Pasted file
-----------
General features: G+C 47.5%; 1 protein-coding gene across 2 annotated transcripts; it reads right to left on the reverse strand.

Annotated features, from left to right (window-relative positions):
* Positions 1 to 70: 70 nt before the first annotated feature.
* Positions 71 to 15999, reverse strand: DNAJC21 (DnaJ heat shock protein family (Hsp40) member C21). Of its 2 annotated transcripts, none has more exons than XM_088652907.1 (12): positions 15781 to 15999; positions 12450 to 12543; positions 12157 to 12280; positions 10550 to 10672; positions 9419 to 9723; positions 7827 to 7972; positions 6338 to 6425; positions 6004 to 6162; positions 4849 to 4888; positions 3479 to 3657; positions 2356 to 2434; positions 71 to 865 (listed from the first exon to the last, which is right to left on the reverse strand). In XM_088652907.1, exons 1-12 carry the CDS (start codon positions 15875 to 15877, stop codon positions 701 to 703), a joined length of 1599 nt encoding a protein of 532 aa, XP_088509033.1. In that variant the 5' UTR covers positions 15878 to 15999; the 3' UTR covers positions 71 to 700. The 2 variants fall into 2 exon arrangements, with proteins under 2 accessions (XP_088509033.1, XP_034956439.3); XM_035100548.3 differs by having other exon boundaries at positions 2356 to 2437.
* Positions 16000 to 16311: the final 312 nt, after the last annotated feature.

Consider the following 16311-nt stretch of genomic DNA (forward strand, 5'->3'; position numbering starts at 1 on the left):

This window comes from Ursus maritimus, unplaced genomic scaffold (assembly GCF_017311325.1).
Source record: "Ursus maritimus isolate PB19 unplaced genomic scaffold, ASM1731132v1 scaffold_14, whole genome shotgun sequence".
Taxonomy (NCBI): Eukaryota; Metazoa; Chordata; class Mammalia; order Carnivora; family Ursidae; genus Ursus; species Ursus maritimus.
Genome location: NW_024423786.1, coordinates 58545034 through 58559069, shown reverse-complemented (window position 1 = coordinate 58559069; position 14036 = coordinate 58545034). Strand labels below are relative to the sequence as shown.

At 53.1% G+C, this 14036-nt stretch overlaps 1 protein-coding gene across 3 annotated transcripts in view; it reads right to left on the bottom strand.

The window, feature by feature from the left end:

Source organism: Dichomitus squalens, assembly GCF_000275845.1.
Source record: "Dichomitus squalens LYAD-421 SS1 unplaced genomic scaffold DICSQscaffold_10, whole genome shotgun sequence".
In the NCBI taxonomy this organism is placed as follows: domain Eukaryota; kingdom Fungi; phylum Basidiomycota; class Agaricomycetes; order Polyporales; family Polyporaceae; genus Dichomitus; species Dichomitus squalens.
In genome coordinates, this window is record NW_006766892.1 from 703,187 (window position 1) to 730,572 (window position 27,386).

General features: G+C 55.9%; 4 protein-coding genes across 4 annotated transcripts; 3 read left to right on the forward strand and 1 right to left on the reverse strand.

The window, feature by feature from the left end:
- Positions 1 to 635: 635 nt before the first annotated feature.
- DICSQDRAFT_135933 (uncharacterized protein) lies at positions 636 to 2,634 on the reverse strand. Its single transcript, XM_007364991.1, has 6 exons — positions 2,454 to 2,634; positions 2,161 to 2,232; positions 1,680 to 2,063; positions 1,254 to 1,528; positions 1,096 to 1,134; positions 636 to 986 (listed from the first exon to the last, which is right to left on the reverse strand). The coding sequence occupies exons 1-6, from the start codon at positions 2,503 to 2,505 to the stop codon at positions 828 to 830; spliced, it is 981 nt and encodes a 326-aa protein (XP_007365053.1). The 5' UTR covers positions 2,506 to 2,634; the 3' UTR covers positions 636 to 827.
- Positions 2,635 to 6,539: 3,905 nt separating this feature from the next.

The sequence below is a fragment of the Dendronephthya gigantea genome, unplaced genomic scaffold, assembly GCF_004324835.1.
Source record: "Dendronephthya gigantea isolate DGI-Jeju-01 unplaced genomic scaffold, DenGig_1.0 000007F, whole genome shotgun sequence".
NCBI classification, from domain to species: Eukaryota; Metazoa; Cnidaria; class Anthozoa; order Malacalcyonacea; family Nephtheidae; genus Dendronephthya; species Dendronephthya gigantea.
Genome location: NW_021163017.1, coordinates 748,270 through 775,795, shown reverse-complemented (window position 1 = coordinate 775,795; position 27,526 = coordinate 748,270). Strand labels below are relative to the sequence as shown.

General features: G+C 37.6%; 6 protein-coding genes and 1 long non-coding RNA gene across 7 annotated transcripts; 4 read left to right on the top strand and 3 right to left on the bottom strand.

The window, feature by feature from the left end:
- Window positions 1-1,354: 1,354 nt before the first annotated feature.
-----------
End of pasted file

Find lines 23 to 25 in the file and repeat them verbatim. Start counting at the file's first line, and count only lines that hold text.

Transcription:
Source record: "Dendronephthya gigantea isolate DGI-Jeju-01 unplaced genomic scaffold, DenGig_1.0 000007F, whole genome shotgun sequence".
NCBI classification, from domain to species: Eukaryota; Metazoa; Cnidaria; class Anthozoa; order Malacalcyonacea; family Nephtheidae; genus Dendronephthya; species Dendronephthya gigantea.
Genome location: NW_021163017.1, coordinates 748,270 through 775,795, shown reverse-complemented (window position 1 = coordinate 775,795; position 27,526 = coordinate 748,270). Strand labels below are relative to the sequence as shown.